Parenting after deployment

When a Service Member transitions back from a deployment, stress levels can spike in military families. It can be hard to reintegrate back into your family, and reconnecting with children and shifting into a parenting role is sometimes an additional challenge.

As a military spouse, if you find your partner returns from a deployment and is easily annoyed by your children, some strong emotions might be at play. For example, maybe your spouse tries to tell the kids what to do and then becomes irritable when they don’t respond well. While this can happen to all parents, a Service Member recently returned from deployment is in a unique position. Attempts to take control at home might happen because your spouse is overwhelmed as she or he readjusts to parenthood.

Ease the transition

  • Set up a code word that your spouse can say to signal when he or she is irritable with the children and needs time to regroup. Encourage your spouse to quietly excuse himself or herself to a different area and take some deep breaths before reengaging.
  • Relaxation exercises can be very helpful and are easy to do as a couple. Find a quiet area in your home and ask your partner to sit with you and complete a breathing exercise together.
  • Encourage your spouse to practice mindfulness to learn to slow down reactions that might negatively impact interactions with your children. Recognizing a surge of feelings before it spills over into your communication with your kids is key to reestablishing a healthy connection.
  • Help your Service Member have realistic expectations of himself or herself and your children. Some military moms might need a confidence boost as they readjust to parenting. And some military dads might need reassurance as they recognize the strengths and obstacles they face upon returning from deployment. Your spouse also might need to be reacquainted with effective discipline strategies that align with your children’ ages and skill levels.
  • Take the reins and schedule time for family fun. Spend time together outside playing a sport. Go to a local park together. Or visit a zoo, garden, or museum. Planning some quality family time where all are engaged and interested will improve everyone’s mood and strengthen your family.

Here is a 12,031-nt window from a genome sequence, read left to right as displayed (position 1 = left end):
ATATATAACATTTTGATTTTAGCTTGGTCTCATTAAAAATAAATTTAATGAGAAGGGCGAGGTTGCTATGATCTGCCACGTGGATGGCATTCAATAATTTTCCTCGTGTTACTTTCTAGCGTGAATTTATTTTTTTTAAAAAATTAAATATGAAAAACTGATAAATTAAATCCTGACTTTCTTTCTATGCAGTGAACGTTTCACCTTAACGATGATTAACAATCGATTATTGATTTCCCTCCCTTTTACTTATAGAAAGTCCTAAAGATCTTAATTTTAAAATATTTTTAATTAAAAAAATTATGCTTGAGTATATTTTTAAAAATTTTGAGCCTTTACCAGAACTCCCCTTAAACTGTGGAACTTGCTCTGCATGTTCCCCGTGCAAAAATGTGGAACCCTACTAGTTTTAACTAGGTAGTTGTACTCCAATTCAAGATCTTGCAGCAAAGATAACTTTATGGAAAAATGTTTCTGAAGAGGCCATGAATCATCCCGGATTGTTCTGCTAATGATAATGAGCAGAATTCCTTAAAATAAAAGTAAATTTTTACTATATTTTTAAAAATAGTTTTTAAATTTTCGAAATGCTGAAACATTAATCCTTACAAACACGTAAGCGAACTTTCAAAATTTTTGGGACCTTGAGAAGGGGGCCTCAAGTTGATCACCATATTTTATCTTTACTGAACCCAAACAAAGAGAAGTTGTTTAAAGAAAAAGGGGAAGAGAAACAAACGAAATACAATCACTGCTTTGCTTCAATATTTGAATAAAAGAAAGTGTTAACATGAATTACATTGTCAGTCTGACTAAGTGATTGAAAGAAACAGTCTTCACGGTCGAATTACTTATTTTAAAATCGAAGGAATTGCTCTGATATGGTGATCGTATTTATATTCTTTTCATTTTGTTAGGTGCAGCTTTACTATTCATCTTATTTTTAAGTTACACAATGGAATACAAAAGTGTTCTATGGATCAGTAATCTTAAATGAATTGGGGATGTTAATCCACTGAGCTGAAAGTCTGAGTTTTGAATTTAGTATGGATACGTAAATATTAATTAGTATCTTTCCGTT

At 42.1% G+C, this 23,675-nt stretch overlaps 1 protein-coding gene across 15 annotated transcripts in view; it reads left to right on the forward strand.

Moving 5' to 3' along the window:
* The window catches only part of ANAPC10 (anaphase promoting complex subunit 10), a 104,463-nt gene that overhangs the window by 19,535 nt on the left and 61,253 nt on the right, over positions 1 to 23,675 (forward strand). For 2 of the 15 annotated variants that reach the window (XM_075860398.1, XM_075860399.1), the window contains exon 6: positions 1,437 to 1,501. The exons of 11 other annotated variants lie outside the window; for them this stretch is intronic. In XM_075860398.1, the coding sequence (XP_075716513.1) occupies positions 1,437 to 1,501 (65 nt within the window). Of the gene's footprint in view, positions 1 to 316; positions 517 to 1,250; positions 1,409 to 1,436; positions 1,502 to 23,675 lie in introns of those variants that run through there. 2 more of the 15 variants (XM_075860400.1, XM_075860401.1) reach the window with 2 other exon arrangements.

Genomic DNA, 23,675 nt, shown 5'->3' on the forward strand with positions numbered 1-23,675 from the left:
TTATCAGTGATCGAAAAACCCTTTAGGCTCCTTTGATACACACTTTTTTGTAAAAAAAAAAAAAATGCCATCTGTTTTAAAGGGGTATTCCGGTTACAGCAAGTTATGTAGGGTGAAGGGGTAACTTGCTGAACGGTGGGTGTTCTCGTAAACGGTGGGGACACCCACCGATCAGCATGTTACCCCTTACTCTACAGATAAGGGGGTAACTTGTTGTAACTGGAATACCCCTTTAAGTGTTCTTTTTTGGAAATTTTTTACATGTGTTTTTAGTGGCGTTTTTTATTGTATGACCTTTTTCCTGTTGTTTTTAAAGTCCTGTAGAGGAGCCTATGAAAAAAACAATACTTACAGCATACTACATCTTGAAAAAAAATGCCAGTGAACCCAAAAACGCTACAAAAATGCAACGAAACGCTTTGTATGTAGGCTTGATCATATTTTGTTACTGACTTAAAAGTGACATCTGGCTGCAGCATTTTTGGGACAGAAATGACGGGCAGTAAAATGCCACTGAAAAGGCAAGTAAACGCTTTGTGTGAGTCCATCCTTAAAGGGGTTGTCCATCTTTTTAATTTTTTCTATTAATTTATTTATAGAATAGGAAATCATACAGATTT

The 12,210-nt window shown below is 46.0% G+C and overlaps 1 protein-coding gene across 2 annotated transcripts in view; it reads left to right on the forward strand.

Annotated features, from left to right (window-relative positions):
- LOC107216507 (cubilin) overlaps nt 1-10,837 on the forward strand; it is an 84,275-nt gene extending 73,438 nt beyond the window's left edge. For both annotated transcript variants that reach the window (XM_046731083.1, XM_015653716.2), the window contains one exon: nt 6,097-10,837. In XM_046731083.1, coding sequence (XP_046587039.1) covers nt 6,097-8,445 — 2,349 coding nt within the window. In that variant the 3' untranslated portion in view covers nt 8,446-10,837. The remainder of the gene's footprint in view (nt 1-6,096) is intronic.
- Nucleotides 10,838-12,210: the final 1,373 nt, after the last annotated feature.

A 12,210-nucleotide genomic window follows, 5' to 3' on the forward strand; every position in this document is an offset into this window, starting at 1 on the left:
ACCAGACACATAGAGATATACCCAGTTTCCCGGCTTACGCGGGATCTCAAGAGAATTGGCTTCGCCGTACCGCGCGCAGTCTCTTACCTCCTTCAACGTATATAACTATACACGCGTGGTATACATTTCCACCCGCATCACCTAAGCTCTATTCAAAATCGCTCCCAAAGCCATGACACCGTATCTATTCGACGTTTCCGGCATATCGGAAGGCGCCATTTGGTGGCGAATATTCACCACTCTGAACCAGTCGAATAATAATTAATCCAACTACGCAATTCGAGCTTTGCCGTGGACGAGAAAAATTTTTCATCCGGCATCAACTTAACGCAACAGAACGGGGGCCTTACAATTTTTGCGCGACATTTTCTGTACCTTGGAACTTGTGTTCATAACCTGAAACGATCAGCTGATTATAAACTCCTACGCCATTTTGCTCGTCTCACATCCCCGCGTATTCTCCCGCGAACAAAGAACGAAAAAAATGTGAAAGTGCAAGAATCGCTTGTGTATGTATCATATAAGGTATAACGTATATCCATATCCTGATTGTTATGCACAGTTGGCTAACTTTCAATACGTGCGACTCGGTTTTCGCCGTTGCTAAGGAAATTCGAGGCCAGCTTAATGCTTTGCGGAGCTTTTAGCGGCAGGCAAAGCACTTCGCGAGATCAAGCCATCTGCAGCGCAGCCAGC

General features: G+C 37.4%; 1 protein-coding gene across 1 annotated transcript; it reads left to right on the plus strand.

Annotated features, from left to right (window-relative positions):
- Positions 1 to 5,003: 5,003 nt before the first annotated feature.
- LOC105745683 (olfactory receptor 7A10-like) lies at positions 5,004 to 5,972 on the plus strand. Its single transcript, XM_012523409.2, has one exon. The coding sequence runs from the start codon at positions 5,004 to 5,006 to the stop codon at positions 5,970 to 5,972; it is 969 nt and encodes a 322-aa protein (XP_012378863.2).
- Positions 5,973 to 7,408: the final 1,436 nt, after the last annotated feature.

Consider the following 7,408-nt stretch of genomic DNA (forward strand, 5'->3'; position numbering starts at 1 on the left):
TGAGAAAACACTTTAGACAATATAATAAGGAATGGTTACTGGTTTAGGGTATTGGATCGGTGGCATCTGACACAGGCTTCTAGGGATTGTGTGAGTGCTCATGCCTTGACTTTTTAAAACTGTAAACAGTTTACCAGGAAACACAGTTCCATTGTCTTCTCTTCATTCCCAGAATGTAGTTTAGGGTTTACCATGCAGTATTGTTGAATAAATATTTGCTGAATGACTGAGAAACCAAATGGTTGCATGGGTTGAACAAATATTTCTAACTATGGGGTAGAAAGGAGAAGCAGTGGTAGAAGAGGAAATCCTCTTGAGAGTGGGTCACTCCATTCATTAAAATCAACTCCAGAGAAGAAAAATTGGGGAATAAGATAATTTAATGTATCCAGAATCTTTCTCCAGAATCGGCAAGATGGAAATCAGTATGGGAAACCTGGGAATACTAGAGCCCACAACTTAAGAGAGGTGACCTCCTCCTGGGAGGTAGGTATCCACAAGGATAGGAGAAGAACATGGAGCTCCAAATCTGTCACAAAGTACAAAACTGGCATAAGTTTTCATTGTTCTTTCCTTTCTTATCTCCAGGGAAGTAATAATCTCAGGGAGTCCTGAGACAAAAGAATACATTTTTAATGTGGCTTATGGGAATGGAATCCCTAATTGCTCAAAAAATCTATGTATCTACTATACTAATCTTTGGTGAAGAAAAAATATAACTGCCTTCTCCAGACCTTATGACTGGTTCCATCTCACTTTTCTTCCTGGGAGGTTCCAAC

• Consider organizing structured activities for your returned spouse and each of your kids. This is a terrific opportunity for special “Mom-and-me” or “Dad-and-me” time. While the emphasis should be on your returned spouse interacting directly with your kids, stay close by to provide comfort and security. And make sure your spouse knows it’s okay to ask for a “timeout” if needed.
    • If you have younger children, consider planning “play time” for your spouse and your child. The focus should be on simply playing and letting the child lead. Encourage your spouse to give your daughter or son full attention and offer praise and affection as much as possible.
    • If you have older children, encourage your spouse to engage in activities they enjoy. Older kids like being able to “teach” their parents about what they’re interested in. Set aside time for your returned spouse to learn about new hobbies, activities, and interests your older kids might have.

The transition from “mission mode” to “parent mode” doesn’t always happen automatically, but with some anticipation and encouragement from a prepared spouse, it can happen smoothly.

Resources

Bowling, U. B., & Sherman, M. D. (2008). Welcoming them home: Supporting Service Members and their families in navigating the tasks of reintegration. Professional Psychology: Research and Practice, 39(4), 451–458. doi:10.1037/0735-7028.39.4.451

Doyle, M. E., & Peterson, K. A. (2005). Re-entry and reintegration: Returning home after combat. Psychiatric Quarterly, 76(4), 361–370. doi:10.1007/s11126-005-4972-z

Sandoz, E. K., Moyer, D. N., & Armelie, A. P. (2015). Psychological flexibility as a framework for understanding and improving family reintegration following military deployment. Journal of Marital and Family Therapy, 41(4), 495–507. doi:10.1111/jmft.12086